Why Are Pop-Up Events So Popular in Britain?
Pop-up shops and stalls are being utilised in a variety of shapes, sizes and locations throughout the UK. They can be found in a traditional shop, shops within shops, as standalone kiosks and even as motorised vehicles – following the example from the food truck craze.
Sales and event marketing firm NBE Marketing attribute their popularity to a rise in the number of visitors to pop-up shops, and an increased average spend by customers. According to the British mobile operator EE, pop-up retail now contributes a massive £2.3 billion to the UK economy (The Event Structure, 2016). The British telecoms subsidiary also reported that pop-up retail is increasing at a much faster rate than initially forecasted, and the sector is now growing at a rate of 12.3%, compared to 8.4% back in 2014. The research carried out by EE found that 44% of respondents had visited a pop-up within the past year, and were spending £8 more a month than they were back in 2014 (The Event Structure, 2016).
One of the fundamental reasons why pop-up stores are becoming increasingly favourable is the flexibility they provide to their employers. The flexible nature of the stores means that they can often be executed anywhere where their target market exists, giving customers the opportunity to shop when and where they want, which is fantastic for increasing competitiveness and generating higher profits. The stores also have that ‘fear of missing out’ quality to them, which is suggested attracts customers through perceived exclusivity.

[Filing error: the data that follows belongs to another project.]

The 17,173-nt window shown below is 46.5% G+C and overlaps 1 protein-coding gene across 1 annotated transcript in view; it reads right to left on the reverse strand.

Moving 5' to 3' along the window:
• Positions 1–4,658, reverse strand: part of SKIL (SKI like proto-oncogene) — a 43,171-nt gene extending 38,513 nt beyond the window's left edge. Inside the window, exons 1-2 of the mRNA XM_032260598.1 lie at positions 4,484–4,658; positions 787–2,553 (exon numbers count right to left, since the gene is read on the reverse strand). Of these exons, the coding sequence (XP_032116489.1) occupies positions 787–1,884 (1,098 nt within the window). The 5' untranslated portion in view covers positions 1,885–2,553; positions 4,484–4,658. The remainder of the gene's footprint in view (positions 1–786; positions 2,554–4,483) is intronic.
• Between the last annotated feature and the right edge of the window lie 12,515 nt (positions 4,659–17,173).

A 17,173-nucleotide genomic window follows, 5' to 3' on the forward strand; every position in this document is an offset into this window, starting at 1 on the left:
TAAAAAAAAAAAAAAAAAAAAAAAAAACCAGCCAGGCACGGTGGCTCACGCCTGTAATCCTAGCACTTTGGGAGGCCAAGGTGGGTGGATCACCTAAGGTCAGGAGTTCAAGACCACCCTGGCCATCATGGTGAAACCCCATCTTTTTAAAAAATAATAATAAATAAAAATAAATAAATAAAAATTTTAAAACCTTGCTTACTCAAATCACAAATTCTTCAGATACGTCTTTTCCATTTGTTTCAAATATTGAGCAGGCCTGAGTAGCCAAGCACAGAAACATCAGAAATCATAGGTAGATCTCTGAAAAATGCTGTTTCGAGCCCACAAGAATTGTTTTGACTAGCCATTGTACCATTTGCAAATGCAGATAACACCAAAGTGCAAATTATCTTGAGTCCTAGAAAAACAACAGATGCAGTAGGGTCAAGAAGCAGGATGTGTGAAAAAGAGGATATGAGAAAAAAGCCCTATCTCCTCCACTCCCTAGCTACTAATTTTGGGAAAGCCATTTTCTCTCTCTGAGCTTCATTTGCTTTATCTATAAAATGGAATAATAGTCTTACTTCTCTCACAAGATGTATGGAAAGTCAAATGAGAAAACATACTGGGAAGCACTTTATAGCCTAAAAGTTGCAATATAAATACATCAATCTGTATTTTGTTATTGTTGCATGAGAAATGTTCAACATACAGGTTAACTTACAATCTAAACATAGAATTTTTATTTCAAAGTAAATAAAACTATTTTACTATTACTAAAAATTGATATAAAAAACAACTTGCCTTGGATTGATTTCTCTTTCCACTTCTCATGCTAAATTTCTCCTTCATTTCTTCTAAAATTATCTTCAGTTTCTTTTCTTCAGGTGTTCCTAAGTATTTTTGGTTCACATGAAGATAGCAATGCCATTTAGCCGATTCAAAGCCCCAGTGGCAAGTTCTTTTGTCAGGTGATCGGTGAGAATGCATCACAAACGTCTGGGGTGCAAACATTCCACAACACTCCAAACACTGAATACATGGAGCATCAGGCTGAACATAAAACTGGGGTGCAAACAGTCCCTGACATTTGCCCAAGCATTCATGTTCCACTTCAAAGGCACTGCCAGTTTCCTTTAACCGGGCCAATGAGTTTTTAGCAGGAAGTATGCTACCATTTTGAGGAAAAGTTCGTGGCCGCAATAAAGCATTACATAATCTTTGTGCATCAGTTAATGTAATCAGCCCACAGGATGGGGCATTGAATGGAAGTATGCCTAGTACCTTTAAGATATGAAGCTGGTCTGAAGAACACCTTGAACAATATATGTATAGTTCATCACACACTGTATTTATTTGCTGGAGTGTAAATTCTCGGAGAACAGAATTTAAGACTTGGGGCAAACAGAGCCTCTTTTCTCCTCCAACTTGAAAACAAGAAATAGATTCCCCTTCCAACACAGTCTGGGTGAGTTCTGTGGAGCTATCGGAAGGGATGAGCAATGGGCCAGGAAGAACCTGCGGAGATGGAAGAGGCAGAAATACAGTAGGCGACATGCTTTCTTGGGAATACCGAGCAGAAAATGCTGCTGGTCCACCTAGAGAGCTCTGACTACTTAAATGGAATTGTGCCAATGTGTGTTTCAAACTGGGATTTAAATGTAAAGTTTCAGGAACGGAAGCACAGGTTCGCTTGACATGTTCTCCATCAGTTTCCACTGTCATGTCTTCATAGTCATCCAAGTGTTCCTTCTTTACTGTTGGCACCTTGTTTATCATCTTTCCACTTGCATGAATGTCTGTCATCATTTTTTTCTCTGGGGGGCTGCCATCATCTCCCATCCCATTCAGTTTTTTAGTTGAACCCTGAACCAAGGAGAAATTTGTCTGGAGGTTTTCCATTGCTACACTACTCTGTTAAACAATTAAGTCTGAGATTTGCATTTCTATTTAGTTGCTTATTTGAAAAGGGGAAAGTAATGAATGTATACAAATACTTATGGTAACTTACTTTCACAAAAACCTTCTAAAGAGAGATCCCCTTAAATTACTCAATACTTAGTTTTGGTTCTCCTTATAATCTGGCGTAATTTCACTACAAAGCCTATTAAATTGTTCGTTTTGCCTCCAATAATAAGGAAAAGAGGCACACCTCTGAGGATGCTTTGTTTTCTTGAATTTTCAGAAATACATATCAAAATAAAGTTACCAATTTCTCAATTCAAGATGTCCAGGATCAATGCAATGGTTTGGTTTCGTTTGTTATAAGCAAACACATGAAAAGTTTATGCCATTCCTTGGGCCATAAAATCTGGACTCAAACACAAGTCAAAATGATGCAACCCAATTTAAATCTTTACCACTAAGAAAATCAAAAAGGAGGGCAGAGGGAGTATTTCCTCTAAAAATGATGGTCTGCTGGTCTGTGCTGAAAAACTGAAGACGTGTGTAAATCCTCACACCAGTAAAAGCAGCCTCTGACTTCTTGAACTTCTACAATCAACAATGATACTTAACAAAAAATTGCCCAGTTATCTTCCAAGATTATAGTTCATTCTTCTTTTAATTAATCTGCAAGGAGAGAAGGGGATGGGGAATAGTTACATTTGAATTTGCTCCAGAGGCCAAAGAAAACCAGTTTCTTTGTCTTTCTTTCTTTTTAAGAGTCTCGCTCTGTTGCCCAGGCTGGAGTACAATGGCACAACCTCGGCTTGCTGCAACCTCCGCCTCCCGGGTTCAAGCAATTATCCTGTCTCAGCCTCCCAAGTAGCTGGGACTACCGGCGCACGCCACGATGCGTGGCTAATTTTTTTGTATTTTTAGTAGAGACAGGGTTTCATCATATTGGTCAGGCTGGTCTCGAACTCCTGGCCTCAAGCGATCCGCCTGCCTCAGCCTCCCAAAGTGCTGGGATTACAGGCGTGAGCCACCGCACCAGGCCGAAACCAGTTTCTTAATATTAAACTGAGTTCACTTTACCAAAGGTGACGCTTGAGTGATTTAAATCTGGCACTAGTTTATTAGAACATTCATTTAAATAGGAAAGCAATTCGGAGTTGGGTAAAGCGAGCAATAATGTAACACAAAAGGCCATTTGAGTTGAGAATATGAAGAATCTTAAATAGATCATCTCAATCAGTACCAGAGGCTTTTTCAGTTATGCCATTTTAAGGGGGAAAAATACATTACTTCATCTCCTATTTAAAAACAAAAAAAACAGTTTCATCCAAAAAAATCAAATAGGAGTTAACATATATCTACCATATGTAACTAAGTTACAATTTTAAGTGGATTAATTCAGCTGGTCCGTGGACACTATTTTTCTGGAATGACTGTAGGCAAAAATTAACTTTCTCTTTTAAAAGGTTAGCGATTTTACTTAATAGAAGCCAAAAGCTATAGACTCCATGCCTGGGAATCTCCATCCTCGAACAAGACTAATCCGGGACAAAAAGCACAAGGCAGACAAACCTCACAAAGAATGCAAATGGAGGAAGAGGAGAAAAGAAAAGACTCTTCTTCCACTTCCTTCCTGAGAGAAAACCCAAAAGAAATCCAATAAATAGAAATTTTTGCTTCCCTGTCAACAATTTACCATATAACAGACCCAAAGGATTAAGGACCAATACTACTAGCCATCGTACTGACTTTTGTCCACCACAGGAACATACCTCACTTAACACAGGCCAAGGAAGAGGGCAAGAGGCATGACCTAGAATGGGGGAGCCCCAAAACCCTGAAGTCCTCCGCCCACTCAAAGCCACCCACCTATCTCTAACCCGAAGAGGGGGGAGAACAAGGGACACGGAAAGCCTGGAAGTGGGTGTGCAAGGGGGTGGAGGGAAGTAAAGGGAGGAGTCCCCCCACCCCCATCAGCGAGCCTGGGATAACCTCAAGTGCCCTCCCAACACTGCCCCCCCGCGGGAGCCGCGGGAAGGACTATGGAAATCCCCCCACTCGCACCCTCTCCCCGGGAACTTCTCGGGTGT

The experimental possibilities of employing pop-up solutions are lucrative, with financial commitments significantly lesser than that of traditional stores. It is argued that the risks involved are minimal, making them perfect for testing. Over the last couple of years many online retailers have tested the water by offering a pop-up experience to customers, as it gives them a chance to see if there is a strong enough market for them to invest further in a concrete location.
In order to engage a target audience, there needs to be a good understanding of them. The firm argues that it’s imperative to build and shape pop-up campaigns around the audience, rather than around the brand. It’s important to understand who the target audience is, what they value, where they are located and the type of experience they’re likely to engage with. At the end of the day, the firm believes that the key to success is all about meeting customers’ needs, and that’s exactly what can be achieved through pop-up retail.